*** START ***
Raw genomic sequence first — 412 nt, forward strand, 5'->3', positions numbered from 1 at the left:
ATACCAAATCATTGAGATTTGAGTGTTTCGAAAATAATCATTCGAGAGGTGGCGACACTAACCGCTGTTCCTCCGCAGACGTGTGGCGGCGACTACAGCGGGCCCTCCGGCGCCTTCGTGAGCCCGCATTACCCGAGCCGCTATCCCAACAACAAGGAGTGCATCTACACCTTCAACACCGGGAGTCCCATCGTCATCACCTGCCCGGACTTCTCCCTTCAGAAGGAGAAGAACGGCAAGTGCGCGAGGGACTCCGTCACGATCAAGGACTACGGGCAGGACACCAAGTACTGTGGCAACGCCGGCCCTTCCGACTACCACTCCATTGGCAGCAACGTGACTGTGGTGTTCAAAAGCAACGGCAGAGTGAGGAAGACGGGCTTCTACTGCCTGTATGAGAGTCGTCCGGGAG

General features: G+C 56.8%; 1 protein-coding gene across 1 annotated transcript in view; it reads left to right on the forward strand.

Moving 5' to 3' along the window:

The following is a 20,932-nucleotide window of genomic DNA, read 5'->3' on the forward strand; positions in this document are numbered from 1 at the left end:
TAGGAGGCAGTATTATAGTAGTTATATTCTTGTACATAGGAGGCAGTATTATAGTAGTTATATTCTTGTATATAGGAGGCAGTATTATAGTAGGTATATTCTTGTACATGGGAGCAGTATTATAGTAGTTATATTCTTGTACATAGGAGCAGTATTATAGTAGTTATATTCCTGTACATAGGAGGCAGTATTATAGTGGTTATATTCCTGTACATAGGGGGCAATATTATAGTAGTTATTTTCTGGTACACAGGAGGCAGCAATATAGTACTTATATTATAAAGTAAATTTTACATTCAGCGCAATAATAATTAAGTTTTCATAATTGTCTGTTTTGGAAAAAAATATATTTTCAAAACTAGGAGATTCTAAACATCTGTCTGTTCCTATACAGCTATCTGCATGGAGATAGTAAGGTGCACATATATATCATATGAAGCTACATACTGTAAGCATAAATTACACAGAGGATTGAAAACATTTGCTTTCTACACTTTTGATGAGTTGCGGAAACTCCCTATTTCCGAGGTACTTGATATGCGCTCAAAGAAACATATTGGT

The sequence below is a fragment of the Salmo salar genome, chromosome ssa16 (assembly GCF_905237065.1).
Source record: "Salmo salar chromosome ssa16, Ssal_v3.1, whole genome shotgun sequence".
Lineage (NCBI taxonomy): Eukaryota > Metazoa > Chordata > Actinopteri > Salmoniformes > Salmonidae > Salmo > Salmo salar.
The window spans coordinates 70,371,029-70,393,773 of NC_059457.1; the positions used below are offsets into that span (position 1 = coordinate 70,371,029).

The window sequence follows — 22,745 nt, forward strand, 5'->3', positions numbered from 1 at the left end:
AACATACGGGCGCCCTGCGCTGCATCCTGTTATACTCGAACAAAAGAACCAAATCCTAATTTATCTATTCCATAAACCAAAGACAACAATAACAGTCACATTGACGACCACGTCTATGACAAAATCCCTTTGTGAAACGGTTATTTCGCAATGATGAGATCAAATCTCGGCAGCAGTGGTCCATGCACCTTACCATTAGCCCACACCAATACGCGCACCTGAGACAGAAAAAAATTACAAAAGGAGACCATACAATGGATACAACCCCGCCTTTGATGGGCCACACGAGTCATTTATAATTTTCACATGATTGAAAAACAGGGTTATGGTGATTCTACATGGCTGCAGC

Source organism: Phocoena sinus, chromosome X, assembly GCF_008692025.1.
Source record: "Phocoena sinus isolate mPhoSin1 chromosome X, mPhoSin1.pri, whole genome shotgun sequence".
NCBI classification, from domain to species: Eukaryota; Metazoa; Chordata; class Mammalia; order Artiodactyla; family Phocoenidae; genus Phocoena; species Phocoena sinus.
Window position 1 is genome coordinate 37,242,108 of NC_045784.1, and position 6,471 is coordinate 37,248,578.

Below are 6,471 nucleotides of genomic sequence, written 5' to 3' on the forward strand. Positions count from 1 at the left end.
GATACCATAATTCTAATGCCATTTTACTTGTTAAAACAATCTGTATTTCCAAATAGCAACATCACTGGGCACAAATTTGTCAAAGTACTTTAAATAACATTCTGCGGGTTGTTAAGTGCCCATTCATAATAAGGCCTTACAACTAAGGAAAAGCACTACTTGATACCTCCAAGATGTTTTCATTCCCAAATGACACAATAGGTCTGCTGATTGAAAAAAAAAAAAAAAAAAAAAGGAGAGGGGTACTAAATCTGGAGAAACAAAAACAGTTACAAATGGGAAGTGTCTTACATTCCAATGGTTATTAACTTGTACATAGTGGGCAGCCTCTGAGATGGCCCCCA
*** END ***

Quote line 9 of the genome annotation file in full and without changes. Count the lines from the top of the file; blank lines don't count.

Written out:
Lineage (NCBI taxonomy): Eukaryota > Metazoa > Chordata > Actinopteri > Salmoniformes > Salmonidae > Salmo > Salmo salar.